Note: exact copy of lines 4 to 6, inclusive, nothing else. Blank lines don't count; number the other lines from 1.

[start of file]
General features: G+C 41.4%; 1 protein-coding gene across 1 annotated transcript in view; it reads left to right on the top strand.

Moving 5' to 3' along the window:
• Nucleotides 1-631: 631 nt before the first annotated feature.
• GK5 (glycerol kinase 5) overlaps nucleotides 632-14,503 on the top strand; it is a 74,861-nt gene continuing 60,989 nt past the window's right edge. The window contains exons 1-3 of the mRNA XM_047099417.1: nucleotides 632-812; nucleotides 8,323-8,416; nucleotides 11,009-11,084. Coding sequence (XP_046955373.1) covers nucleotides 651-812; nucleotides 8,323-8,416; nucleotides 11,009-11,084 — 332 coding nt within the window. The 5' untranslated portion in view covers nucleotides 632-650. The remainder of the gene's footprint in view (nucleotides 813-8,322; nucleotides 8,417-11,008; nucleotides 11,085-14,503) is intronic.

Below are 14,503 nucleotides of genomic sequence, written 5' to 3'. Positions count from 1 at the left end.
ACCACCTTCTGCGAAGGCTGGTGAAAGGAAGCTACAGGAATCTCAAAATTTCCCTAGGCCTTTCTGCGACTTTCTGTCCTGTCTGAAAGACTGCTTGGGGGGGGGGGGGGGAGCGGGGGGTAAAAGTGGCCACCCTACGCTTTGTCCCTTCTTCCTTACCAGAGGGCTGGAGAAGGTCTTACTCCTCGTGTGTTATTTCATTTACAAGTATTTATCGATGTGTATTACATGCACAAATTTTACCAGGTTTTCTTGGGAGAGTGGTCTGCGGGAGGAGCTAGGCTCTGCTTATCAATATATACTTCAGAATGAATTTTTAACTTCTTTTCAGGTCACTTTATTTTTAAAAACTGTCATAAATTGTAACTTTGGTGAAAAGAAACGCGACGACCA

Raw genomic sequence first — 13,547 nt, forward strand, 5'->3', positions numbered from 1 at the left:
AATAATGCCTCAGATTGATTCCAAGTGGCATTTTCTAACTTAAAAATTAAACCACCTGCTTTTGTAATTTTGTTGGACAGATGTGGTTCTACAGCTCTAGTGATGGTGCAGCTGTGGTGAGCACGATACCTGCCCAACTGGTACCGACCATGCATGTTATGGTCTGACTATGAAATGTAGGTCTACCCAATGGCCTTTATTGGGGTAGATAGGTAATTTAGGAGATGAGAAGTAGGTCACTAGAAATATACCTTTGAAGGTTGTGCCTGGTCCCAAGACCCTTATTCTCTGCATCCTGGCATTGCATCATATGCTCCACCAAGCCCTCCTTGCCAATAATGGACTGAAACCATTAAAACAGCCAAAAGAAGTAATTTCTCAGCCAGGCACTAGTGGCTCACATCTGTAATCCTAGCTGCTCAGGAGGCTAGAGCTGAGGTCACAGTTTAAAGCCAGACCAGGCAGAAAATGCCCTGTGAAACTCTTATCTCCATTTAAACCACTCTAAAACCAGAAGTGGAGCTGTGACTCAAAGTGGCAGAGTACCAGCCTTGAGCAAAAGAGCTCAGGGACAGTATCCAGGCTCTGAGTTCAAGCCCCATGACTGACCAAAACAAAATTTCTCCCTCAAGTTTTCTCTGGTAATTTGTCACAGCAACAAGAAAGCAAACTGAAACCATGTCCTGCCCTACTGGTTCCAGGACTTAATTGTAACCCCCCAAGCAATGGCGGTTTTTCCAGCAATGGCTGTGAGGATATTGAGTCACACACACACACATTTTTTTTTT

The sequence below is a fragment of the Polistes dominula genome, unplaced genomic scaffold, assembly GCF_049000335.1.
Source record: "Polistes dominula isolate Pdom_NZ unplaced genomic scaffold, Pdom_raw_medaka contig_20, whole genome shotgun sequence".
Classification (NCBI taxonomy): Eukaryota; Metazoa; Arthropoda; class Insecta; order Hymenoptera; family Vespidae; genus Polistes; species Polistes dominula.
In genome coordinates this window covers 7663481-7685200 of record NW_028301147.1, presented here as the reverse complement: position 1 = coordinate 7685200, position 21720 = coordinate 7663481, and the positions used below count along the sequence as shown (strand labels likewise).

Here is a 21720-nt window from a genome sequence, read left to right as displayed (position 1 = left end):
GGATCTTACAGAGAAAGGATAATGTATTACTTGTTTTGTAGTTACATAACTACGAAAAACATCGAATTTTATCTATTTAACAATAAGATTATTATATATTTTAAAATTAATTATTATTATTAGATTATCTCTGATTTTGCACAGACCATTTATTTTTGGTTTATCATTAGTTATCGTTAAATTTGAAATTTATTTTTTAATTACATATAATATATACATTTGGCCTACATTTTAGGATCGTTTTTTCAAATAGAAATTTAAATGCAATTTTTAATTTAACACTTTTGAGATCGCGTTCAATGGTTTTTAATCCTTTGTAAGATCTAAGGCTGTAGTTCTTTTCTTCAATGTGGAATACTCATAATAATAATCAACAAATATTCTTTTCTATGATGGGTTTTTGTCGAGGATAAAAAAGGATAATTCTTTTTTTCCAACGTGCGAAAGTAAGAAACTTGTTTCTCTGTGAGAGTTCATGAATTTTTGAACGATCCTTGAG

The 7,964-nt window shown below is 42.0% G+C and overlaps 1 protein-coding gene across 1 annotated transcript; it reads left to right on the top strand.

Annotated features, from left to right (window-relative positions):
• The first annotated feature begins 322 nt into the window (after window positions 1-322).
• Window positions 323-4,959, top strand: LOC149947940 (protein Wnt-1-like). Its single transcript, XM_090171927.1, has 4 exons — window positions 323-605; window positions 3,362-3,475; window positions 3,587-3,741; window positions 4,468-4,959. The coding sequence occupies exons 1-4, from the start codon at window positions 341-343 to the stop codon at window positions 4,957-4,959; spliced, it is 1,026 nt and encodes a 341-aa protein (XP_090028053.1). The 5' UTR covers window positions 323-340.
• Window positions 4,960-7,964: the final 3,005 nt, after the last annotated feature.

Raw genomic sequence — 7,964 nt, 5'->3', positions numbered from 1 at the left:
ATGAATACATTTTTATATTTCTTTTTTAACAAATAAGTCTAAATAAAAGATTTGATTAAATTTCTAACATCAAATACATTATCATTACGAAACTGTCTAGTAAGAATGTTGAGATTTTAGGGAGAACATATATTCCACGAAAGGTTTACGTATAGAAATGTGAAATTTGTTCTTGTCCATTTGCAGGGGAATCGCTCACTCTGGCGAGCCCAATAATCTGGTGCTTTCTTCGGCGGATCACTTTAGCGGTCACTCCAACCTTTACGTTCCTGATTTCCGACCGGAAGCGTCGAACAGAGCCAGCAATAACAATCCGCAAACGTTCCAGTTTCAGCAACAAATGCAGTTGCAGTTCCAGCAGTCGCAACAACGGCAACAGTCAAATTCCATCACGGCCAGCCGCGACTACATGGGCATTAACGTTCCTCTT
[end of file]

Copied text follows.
• GK5 (glycerol kinase 5) overlaps nucleotides 632-14,503 on the top strand; it is a 74,861-nt gene continuing 60,989 nt past the window's right edge. The window contains exons 1-3 of the mRNA XM_047099417.1: nucleotides 632-812; nucleotides 8,323-8,416; nucleotides 11,009-11,084. Coding sequence (XP_046955373.1) covers nucleotides 651-812; nucleotides 8,323-8,416; nucleotides 11,009-11,084 — 332 coding nt within the window. The 5' untranslated portion in view covers nucleotides 632-650. The remainder of the gene's footprint in view (nucleotides 813-8,322; nucleotides 8,417-11,008; nucleotides 11,085-14,503) is intronic.

Below are 14,503 nucleotides of genomic sequence, written 5' to 3'. Positions count from 1 at the left end.
ACCACCTTCTGCGAAGGCTGGTGAAAGGAAGCTACAGGAATCTCAAAATTTCCCTAGGCCTTTCTGCGACTTTCTGTCCTGTCTGAAAGACTGCTTGGGGGGGGGGGGGGGAGCGGGGGGTAAAAGTGGCCACCCTACGCTTTGTCCCTTCTTCCTTACCAGAGGGCTGGAGAAGGTCTTACTCCTCGTGTGTTATTTCATTTACAAGTATTTATCGATGTGTATTACATGCACAAATTTTACCAGGTTTTCTTGGGAGAGTGGTCTGCGGGAGGAGCTAGGCTCTGCTTATCAATATATACTTCAGAATGAATTTTTAACTTCTTTTCAGGTCACTTTATTTTTAAAAACTGTCATAAATTGTAACTTTGGTGAAAAGAAACGCGACGACCA